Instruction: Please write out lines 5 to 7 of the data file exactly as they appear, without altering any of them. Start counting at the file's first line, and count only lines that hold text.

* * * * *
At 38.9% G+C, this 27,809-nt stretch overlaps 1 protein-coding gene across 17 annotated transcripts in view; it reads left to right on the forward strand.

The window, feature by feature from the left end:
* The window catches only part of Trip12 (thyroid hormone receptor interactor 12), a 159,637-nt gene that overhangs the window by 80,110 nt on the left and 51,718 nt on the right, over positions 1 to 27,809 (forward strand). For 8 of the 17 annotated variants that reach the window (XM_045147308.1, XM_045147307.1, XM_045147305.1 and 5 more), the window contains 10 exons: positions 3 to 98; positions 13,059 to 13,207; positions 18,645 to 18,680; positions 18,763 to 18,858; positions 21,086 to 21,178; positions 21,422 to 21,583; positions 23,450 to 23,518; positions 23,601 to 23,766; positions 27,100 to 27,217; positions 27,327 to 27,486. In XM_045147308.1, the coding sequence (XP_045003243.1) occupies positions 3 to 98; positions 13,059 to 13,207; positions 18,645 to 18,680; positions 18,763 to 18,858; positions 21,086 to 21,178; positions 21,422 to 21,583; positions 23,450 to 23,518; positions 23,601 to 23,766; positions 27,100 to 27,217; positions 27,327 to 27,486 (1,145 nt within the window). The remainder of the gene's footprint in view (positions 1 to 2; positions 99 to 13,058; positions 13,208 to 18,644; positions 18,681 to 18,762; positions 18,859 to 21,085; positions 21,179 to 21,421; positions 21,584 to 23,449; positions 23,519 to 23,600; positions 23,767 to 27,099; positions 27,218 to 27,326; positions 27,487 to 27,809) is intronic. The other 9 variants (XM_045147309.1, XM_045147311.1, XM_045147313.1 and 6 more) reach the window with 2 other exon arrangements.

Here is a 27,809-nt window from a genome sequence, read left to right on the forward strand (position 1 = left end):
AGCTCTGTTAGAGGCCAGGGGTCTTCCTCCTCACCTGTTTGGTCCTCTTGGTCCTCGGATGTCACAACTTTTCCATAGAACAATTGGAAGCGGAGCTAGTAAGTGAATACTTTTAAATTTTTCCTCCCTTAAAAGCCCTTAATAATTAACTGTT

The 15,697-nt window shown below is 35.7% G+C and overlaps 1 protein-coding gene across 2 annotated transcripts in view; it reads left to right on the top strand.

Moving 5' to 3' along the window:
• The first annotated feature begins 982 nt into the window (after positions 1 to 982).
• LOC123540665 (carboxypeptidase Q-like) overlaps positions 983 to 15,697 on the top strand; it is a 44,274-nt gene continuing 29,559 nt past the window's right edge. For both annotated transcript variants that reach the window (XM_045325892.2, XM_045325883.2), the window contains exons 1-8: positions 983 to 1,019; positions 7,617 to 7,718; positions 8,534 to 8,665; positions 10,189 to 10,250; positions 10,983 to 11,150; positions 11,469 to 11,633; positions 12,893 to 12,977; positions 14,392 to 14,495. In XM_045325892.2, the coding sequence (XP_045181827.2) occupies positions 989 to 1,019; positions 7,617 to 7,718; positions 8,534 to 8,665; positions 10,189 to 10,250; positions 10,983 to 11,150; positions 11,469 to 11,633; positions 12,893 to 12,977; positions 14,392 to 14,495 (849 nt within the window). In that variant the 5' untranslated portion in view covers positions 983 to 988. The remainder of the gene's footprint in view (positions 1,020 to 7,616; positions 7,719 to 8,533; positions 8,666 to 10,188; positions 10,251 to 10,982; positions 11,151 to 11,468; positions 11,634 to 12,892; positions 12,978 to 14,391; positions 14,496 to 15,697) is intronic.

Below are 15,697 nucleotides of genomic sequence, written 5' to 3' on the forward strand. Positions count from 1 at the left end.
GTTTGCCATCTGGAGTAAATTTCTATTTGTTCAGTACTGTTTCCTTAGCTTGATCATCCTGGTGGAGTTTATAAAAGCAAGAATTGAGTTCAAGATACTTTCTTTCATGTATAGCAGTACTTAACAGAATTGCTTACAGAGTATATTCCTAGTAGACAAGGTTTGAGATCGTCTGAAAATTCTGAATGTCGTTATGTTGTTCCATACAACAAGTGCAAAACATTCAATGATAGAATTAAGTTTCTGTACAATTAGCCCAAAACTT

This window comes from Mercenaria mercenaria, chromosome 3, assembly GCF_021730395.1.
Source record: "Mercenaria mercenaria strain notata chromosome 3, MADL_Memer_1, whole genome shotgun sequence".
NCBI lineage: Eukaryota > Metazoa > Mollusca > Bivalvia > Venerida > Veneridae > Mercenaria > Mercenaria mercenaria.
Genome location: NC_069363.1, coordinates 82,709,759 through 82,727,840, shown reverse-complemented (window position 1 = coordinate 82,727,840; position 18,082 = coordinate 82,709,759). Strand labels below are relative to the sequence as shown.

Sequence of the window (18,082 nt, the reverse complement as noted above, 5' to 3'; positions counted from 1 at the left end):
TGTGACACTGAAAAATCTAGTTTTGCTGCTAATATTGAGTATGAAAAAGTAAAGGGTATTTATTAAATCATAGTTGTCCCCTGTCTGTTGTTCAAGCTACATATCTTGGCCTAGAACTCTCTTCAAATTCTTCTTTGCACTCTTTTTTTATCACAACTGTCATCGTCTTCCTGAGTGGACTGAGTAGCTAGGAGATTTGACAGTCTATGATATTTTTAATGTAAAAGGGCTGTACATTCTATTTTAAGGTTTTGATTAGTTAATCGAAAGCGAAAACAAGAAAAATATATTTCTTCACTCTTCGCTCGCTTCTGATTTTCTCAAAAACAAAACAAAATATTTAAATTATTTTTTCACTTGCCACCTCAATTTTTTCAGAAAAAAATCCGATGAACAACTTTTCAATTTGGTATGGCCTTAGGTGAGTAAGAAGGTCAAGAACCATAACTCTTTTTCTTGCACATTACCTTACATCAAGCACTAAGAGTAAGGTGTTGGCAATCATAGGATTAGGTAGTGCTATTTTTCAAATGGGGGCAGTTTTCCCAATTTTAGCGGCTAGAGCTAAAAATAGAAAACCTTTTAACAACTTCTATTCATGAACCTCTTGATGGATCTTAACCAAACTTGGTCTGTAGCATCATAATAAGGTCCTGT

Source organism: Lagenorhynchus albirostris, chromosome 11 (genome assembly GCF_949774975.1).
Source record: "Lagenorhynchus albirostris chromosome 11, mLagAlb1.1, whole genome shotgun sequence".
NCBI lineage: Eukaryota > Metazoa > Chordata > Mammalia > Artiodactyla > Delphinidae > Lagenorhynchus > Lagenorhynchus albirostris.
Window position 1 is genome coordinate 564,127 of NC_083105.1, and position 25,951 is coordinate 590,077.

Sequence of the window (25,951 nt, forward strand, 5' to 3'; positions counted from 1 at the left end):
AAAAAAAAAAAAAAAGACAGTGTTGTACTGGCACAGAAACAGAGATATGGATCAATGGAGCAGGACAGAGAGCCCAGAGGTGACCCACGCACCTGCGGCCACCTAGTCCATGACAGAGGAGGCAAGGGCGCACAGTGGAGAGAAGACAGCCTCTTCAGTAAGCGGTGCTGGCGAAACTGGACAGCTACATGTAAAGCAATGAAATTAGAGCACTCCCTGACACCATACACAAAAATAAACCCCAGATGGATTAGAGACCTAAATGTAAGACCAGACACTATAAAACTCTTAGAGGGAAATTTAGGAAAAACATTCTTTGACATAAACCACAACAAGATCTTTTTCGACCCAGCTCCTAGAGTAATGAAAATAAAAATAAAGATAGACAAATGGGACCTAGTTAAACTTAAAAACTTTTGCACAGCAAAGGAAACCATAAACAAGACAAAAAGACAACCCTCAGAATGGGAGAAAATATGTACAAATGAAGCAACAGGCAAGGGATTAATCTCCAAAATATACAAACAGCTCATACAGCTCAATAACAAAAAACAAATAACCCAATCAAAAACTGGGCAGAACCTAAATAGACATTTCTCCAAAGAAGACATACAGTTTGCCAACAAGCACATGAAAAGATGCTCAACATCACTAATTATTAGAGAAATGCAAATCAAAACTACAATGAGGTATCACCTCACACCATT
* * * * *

AGCTCTGTTAGAGGCCAGGGGTCTTCCTCCTCACCTGTTTGGTCCTCTTGGTCCTCGGATGTCACAACTTTTCCATAGAACAATTGGAAGCGGAGCTAGTAAGTGAATACTTTTAAATTTTTCCTCCCTTAAAAGCCCTTAATAATTAACTGTT

The 15,697-nt window shown below is 35.7% G+C and overlaps 1 protein-coding gene across 2 annotated transcripts in view; it reads left to right on the top strand.

Moving 5' to 3' along the window: